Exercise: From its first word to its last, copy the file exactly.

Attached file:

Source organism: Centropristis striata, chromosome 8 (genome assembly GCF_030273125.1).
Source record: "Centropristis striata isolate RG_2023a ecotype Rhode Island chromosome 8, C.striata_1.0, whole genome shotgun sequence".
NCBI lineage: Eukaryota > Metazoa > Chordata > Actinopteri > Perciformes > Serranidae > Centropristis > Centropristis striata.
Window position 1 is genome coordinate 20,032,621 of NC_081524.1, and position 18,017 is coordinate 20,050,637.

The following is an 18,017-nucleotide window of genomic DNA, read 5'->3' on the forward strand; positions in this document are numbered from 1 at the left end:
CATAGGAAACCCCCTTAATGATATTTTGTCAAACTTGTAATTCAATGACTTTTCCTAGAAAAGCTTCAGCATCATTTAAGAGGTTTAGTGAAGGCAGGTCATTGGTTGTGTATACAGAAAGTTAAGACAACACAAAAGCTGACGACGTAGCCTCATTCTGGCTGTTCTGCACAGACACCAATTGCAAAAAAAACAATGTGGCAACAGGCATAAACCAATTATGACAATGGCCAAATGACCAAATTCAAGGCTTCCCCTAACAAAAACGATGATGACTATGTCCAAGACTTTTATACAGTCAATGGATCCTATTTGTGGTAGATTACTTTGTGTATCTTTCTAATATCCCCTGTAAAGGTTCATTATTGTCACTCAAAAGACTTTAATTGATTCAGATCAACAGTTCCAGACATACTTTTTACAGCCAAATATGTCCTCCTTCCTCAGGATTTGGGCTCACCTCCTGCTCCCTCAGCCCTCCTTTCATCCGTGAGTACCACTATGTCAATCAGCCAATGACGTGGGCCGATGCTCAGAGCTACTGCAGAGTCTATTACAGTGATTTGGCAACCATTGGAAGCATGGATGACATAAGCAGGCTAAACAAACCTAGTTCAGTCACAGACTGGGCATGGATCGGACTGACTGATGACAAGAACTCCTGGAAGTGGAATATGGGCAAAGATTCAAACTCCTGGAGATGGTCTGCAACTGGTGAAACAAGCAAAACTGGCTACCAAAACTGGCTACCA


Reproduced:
Source organism: Centropristis striata, chromosome 8 (genome assembly GCF_030273125.1).
Source record: "Centropristis striata isolate RG_2023a ecotype Rhode Island chromosome 8, C.striata_1.0, whole genome shotgun sequence".
NCBI lineage: Eukaryota > Metazoa > Chordata > Actinopteri > Perciformes > Serranidae > Centropristis > Centropristis striata.
Window position 1 is genome coordinate 20,032,621 of NC_081524.1, and position 18,017 is coordinate 20,050,637.

The following is an 18,017-nucleotide window of genomic DNA, read 5'->3' on the forward strand; positions in this document are numbered from 1 at the left end:
CATAGGAAACCCCCTTAATGATATTTTGTCAAACTTGTAATTCAATGACTTTTCCTAGAAAAGCTTCAGCATCATTTAAGAGGTTTAGTGAAGGCAGGTCATTGGTTGTGTATACAGAAAGTTAAGACAACACAAAAGCTGACGACGTAGCCTCATTCTGGCTGTTCTGCACAGACACCAATTGCAAAAAAAACAATGTGGCAACAGGCATAAACCAATTATGACAATGGCCAAATGACCAAATTCAAGGCTTCCCCTAACAAAAACGATGATGACTATGTCCAAGACTTTTATACAGTCAATGGATCCTATTTGTGGTAGATTACTTTGTGTATCTTTCTAATATCCCCTGTAAAGGTTCATTATTGTCACTCAAAAGACTTTAATTGATTCAGATCAACAGTTCCAGACATACTTTTTACAGCCAAATATGTCCTCCTTCCTCAGGATTTGGGCTCACCTCCTGCTCCCTCAGCCCTCCTTTCATCCGTGAGTACCACTATGTCAATCAGCCAATGACGTGGGCCGATGCTCAGAGCTACTGCAGAGTCTATTACAGTGATTTGGCAACCATTGGAAGCATGGATGACATAAGCAGGCTAAACAAACCTAGTTCAGTCACAGACTGGGCATGGATCGGACTGACTGATGACAAGAACTCCTGGAAGTGGAATATGGGCAAAGATTCAAACTCCTGGAGATGGTCTGCAACTGGTGAAACAAGCAAAACTGGCTACCAAAACTGGCTACCA